Kansas Supreme Court Declares School Funding Formula Constitutionally Inadequate
Earlier this month, the Kansas Supreme Court issued an opinion in Gannon v. Kansas holding that the state’s current system of funding public education was inadequate under the state's constitution. The Court relied primarily on two points for its holding: (1) the state had cut the level of funding provided during the recent financial downturn leading to a decrease in the number of educational professionals and programs and (2) the performance of Kansas students while favorable overall, was less favorable for certain sub-groups. The Court gave the legislature four months to "satisfactorily demonstrate to this court that any [new] K-12 public education financing system the legislature enacts is capable of meeting the adequacy requirements of Article 6 [of the Kansas constitution.]"
History of the Gannon Litigation
The Gannon case began in 2010 when school districts and individual parents brought a lawsuit challenging the state’s school funding formula in Kansas state court. After a 16-day bench trial, a three-judge panel held that the state’s current funding formula was both inequitable and inadequate under Article 6 of the Kansas Constitution. In 2014, the Kansas Supreme Court affirmed on the issue of equity but found that the panel had applied the wrong standard for adequacy. According to the Court, the "adequacy component is met when the public education financing system provided by the legislature for grades K-12—through structure and implementation—is reasonably calculated to have all Kansas public education students meet or exceed the standards set out [by the Kentucky Supreme Court] in Rose [v. Counsel for Better Education, Inc.] and presently codified in" Kansas statutes. The Rose standards are:
- Sufficient oral and written communication skills to enable students to function in a complex and rapidly changing civilization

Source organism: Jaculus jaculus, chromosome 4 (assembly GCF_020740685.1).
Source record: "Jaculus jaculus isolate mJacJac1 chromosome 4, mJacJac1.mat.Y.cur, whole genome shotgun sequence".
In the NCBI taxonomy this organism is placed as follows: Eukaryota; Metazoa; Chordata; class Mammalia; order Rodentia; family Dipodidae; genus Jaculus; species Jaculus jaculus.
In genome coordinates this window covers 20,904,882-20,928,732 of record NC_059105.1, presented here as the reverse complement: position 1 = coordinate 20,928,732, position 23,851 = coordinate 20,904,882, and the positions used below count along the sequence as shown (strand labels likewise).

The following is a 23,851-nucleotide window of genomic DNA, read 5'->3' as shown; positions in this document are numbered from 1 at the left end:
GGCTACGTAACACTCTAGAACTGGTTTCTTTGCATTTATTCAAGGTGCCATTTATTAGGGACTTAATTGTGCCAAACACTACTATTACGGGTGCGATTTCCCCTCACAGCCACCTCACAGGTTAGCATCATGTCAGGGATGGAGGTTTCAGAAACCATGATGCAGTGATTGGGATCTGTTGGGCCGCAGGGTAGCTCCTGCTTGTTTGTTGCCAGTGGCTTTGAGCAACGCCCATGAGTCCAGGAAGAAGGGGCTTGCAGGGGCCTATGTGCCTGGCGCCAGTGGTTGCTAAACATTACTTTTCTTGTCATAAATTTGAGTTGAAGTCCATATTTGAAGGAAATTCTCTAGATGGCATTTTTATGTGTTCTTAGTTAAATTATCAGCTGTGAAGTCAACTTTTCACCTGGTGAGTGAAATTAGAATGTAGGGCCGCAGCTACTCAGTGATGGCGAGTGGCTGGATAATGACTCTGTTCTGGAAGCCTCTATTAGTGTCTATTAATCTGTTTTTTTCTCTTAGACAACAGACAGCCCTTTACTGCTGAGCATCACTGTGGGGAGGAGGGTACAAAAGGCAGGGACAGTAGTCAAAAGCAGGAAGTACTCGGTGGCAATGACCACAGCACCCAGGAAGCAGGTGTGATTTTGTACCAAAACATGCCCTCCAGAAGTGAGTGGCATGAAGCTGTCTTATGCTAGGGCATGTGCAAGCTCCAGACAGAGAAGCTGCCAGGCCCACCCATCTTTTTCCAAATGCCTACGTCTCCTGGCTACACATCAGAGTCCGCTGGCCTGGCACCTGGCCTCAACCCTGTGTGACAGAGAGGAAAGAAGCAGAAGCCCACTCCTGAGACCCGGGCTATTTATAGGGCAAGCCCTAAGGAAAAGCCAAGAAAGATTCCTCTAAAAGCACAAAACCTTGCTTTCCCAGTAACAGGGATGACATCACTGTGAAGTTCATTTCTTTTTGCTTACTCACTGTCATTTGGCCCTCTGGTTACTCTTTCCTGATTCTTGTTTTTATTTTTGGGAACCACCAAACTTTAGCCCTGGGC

- Sufficient knowledge of economic, social, and political systems to enable the student to make informed choices
- Sufficient understanding of governmental processes to enable the student to understand the issues that affect his or her community, state, and nation
- Sufficient self-knowledge and knowledge of his or her mental and physical wellness
- Sufficient grounding in the arts to enable each student to appreciate his or her cultural and historical heritage
- Sufficient training or preparation for advanced training in either academic or vocational fields so as to enable each child to choose and pursue life work intelligently
- Sufficient levels of academic or vocational skills to enable public school students to compete favorably with their counterparts in surrounding states, in academics or in the job market
The Supreme Court thus remanded the case to the three-judge panel for a determination under the adequacy standard set forth by the Court.
On remand, the three-judge panel found that the state’s funding formula was inadequate under the Rose test. Shortly thereafter, the Kansas legislature enacted the Classroom Learning Assuring Student Success Act (CLASS) which repealed the old funding formula. Under CLASS, school districts received block grants for the 2016 and 2017 fiscal years set at the level of funding supplied in fiscal year 2015. The Act was set to expire on June 30, 2017, by which time the legislature intended to have a new funding formula in place. The three-judge panel declared CLASS unconstitutional for the same reasons it declared the previous funding formula unconstitutional.
The Supreme Court’s Most Recent Opinion